On the way home from Frys I glanced at the instructions and confirmed my worst fears that replacing a graphic card would require mucking with the BIOS. ‘Just pull out the card and insert the new one’ I told Osmo. I dropped him off at home and continued to work. He called half and hour later. ‘The computer smelled like something was burning with the new card, so I put everything back the way it was’. ‘Call Bill and ask if he can guide you through the process’, I said with dwindling hopes. If the card was fried because it was not wired properly when installed it would be another long weekend. Thankfully the divine had concluded that we had paid our dues. Bill had a technician in the area whom he diverted to our house. That evening when I came home I went to see how Osmo was doing. He was sitting in front of his screen clicking on the keyboard with the concentration of a concert pianist. On the screen I could see something that looked like it walked off the good old Pokemon cards (remember Blastoise?). The thing was running through a turquoise-colored forest with its back turned to us. The bottom left corner of the screen showed a scroll with a message inscribed on it. All games that respected themselves used images of decaying scrolls to print the message of the day.
‘Bushy, this is awesome, I’m at level six…’
‘Is the Internet connection working OK’
‘Are you kidding me, it hella fast’
‘So everything is working’
‘This computer kicks ass!’
‘So we’re good?’
‘What is he doing?’ I asked hating myself for making a gender judgment without asking.
‘He is on a quest’ Osmo answered authoritatively.
Pokemon was not turning his head as it ran which confused me a bit. If you were on a quest wouldn’t you be looking left and right for whatever it was the quest sent you to search for? But I was too drained to ask questions. Happy that a load had been lifted from my shoulders, content that I had given the child a fighting chance, I sat down on the corner of his bed, closest to his chair, gawking at the screen, catching my breath. Fifteen minutes later we were off to see a basketball game between Stanford and their arch rivals CAL. On the way I learned more about levels and quests. I learned that Osmo was at level six, Osmo was at level six, which sounded very high to me. Perhaps I was swayed by the scale which is grade river rapids. Grade one is dead still water. Grade six is every thing that falls into that water ends up dead.
‘What level are your friends at?’
‘Sixty’ I repeated stupefied by the magnitude of the gap I had allowed between my child and others.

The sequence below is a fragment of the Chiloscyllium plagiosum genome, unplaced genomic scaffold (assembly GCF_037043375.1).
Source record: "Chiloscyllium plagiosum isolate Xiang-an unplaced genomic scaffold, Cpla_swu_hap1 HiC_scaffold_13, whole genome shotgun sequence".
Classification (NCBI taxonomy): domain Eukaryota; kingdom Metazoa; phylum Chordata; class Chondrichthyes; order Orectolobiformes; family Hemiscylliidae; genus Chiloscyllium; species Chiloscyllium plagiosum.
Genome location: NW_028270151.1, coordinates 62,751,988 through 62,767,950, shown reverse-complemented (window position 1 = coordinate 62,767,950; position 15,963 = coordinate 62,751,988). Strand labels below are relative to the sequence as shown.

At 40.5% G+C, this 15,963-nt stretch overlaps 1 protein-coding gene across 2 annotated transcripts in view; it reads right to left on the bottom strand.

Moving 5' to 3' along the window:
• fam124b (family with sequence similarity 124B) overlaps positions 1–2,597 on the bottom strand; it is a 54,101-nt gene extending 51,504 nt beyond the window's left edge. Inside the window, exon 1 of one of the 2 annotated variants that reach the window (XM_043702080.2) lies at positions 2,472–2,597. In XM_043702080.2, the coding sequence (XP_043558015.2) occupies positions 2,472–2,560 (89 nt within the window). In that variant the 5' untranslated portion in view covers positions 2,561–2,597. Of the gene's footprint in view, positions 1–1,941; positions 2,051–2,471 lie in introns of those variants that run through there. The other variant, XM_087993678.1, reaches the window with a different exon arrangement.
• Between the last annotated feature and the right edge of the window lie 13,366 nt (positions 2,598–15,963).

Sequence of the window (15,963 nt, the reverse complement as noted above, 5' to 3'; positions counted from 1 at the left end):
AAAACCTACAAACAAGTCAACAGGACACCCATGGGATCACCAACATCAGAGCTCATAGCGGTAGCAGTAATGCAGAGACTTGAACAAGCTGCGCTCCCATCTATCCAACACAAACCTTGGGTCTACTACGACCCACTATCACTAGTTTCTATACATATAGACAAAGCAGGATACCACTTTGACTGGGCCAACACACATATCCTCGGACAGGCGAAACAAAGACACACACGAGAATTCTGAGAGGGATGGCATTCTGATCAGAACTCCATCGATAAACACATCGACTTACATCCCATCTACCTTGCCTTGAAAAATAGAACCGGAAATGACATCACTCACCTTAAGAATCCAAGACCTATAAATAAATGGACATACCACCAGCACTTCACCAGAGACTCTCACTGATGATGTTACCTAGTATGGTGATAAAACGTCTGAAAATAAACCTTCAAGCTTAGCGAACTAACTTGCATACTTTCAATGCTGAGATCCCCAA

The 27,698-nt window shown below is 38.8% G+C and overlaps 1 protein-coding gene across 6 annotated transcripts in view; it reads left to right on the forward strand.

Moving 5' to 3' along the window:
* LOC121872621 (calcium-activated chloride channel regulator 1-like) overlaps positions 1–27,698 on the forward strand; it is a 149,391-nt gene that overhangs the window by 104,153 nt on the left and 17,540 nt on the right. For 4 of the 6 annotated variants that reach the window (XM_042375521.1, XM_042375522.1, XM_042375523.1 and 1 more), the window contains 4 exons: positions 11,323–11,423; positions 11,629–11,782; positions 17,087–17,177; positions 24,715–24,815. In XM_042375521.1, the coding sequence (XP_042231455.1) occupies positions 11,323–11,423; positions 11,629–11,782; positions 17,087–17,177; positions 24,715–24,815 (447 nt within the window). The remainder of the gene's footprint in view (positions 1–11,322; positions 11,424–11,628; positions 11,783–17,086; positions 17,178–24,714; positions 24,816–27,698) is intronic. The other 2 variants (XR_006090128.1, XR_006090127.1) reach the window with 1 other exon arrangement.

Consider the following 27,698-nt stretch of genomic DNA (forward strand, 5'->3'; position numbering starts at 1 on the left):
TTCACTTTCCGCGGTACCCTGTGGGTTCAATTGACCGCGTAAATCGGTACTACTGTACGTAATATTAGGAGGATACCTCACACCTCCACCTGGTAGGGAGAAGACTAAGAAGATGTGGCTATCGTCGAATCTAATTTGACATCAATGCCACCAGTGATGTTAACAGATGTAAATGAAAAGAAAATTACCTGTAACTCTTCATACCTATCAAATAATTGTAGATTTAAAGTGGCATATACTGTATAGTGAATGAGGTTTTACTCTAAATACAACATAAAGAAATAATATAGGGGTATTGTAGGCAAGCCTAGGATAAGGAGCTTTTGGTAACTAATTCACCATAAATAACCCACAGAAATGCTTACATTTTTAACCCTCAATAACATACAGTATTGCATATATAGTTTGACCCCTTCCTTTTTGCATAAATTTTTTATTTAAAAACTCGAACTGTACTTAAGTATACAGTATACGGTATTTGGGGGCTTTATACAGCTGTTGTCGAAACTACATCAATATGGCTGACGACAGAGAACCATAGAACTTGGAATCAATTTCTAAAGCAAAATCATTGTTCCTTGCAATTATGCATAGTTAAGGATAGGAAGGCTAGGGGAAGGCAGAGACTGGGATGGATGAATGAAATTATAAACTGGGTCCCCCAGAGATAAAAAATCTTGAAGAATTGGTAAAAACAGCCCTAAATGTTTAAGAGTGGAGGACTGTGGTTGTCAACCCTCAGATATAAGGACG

‘Sixty’ he assured me in a voice which was surprisingly devoid of frustration.
‘All of them at level sixty?’ I continued to press the point hoping to find stragglers.
‘All of them’
This meant that Tom and Casey and Mike and Brandon and Yoav let alone intellectuals like Doron had Osmo rolling in the dust. I swallowed hard, thankful that we had the game and it was working. How could we have possibly let the child fall so far behind?
‘What level is Reedy?’ I asked.
‘He doesn’t play’.
‘He thinks its a stupid game.’
I had a negative opinion of a computer game from a scholar who had a positive view of Hitler’s personality. I was all for negative opinions of computer games, but the Hitler part eroded the judgment of its credibility. Between me and myself I agreed that the game’s quality was not an issue at all. What mattered was getting Osmo back on track with his cohorts. As we drove into the campus I got more of my academic bearings together and continued to probe into the the new world that was opening to me. The fact that all his friends, regardless of their skill sets were at level sixty was perplexing.
‘Is sixty the highest level?
‘So what happens after?’
‘You get to go on quests’
‘So that was not a quest we were looking at?’
‘And these quests are what?’
‘Well, I’m not sure really but you get to play against other players’
The good news was that there was an upper limit which bound his friends and he could catch them. The bad news was that this game would most likely exhaust itself before the winter was over. I made a mental note to ask about Chess over the Internet, and found a parking spot somewhere in the middle of a dark wooded grove of the campus East drive which was packed with cars headed for the game. We left the game early so as to avoid the traffic which could have kept Osmo away from the game for another hour. Over the course of the weekend Osmo progressed from level six to level ten. All indicators are green, at least on Osmo’s front.
Tintin’s game still does not work, not even on Osmo’s machine. I won’t let that trouble me for now, we’ll learn over the course of the years whether I made the right decision.
I think Ima told you all the rest of the yom-yom details over the phone.